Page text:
We study the quantum “branched flow” pattern of electron flux from a quantum point contact (QPC) traveling over a random background potential in two-dimensional electron gases (2DEGs) as well as in the depths of the ocean leading to freak wave development.
For instance, we have studied how disorder affects the spatial structure of electron transport by imaging electron flow in three different GaAs/AlGaAs 2DEGs, whose mobilities range over an order of magnitude. As expected, electrons flow along narrow branches that we found remain straight over a distance roughly proportional to the mean free path. We also observed two unanticipated phenomena in high-mobility samples. In our highest-mobility sample we observed an almost complete absence of sharp impurity or defect scattering, indicated by the complete suppression of quantum coherent interference fringes. Also, branched flow through the chaotic potential of a high-mobility sample remains stable to significant changes to the initial conditions of injected electrons. (Nature Physics 3, 841 - 845 (2007))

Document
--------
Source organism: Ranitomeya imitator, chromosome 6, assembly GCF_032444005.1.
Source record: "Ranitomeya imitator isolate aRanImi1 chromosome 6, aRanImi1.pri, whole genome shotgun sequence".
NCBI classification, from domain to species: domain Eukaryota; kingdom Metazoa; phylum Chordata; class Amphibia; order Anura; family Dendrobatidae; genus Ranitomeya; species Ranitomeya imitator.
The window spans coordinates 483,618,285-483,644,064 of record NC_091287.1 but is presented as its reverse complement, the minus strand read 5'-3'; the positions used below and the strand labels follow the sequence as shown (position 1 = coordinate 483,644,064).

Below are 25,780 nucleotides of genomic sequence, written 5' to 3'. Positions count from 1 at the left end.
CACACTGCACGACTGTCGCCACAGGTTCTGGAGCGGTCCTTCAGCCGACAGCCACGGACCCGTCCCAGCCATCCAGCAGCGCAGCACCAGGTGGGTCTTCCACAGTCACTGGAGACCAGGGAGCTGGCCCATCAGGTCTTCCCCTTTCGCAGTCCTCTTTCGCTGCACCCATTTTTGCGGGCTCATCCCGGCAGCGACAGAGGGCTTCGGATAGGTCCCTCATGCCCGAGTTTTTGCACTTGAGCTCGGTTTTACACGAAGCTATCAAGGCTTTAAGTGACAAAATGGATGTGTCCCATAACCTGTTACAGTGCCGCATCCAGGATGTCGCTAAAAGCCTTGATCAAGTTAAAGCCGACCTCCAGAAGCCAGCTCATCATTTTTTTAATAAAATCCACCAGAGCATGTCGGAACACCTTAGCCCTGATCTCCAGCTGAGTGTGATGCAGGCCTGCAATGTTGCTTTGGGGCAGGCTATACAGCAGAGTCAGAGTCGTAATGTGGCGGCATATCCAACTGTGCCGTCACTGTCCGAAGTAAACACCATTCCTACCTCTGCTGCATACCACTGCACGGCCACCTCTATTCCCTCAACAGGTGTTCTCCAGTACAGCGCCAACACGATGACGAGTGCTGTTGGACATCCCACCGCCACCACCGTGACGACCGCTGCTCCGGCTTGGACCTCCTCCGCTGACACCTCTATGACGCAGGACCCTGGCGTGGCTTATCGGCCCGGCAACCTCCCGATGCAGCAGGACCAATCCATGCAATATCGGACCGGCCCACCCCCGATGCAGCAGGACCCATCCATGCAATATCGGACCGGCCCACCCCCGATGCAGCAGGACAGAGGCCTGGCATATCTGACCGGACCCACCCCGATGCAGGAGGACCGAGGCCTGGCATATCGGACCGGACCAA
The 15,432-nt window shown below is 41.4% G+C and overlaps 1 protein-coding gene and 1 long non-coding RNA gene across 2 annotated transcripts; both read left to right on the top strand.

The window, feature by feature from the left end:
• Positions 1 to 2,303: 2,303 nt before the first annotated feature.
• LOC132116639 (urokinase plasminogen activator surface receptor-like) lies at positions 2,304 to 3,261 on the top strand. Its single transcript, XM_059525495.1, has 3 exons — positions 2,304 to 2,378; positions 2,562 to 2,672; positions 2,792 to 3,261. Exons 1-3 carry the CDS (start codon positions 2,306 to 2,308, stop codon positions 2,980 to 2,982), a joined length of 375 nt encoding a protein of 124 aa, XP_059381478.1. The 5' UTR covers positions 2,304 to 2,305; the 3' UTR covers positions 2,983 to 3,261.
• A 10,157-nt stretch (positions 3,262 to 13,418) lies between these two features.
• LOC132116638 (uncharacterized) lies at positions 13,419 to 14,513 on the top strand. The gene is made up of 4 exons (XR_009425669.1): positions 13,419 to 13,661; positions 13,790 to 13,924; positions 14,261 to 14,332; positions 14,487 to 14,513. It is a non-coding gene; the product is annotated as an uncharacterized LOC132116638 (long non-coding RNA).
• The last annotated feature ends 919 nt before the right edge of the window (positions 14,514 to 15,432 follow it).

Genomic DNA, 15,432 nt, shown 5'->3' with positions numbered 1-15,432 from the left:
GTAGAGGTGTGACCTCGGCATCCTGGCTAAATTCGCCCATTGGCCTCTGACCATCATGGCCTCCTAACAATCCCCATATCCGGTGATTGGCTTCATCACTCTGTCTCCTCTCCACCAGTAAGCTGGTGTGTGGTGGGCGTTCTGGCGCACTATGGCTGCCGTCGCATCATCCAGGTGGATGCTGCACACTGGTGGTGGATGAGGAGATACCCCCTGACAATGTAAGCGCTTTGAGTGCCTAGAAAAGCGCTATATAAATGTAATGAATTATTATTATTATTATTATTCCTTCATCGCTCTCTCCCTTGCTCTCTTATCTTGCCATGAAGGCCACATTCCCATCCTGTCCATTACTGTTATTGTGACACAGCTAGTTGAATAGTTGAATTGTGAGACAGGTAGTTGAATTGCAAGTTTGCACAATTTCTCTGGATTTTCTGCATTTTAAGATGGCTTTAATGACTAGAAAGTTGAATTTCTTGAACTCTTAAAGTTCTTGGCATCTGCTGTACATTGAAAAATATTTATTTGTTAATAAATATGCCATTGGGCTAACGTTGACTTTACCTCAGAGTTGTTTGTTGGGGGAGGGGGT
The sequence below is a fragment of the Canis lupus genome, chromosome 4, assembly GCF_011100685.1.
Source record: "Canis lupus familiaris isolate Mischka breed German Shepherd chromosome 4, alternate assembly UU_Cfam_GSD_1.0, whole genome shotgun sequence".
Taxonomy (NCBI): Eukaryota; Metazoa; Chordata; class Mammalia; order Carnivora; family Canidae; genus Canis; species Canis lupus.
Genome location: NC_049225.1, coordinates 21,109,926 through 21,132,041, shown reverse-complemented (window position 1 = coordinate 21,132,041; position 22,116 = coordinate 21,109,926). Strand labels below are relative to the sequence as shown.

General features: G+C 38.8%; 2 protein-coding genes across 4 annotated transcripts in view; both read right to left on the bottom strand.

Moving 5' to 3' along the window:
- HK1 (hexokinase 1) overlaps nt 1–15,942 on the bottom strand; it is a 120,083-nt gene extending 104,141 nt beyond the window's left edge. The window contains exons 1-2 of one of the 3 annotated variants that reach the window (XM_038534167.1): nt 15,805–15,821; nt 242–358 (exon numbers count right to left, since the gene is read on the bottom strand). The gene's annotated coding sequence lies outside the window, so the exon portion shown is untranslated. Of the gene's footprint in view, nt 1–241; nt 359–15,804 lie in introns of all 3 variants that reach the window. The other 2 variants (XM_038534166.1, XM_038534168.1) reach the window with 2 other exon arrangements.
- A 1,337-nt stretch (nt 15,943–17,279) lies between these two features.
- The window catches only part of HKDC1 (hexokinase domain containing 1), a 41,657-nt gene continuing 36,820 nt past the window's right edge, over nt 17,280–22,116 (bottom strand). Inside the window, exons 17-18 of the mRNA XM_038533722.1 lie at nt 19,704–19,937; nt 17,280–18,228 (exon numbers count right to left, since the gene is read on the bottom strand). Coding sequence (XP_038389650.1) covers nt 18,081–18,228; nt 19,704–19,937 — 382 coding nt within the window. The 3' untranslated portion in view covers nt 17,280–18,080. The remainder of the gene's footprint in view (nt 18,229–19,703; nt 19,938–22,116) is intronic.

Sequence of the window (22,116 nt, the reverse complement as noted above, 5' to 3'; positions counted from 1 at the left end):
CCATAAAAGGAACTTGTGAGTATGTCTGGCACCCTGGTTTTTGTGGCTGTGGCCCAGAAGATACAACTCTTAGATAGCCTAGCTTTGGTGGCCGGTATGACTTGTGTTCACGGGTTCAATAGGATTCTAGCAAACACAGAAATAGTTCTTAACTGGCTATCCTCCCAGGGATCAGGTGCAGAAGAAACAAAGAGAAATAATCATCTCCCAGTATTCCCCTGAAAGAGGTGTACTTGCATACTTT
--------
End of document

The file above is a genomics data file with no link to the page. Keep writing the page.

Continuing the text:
a–c, Electron flow originates from the QPC formed between the two depletion regions, schematically indicated in black below each image. The length over which branches remain straight depends on the sample's mean free path. a, Sample A, with mean free path 1.5 m, has branches that quickly change direction or are hard to assign a direction. b, Sample B, with mean free path 13 m, has branches that remain straight over moderate length scales. The average distance along a branch of flow between observable branch points is 480 nm. c, Sample C, with mean free path 28 m, has branches that remain straight over the longest length scales. The average distance along a branch of flow between branch points is 740 nm. b,c, Red arrows denote two neighbouring, observable branch points where one branch splits into two. d, Schematic diagram showing metallic gates and tip (orange) creating depletion regions (black) in the 2DEG (green) buried below the surface of the sample.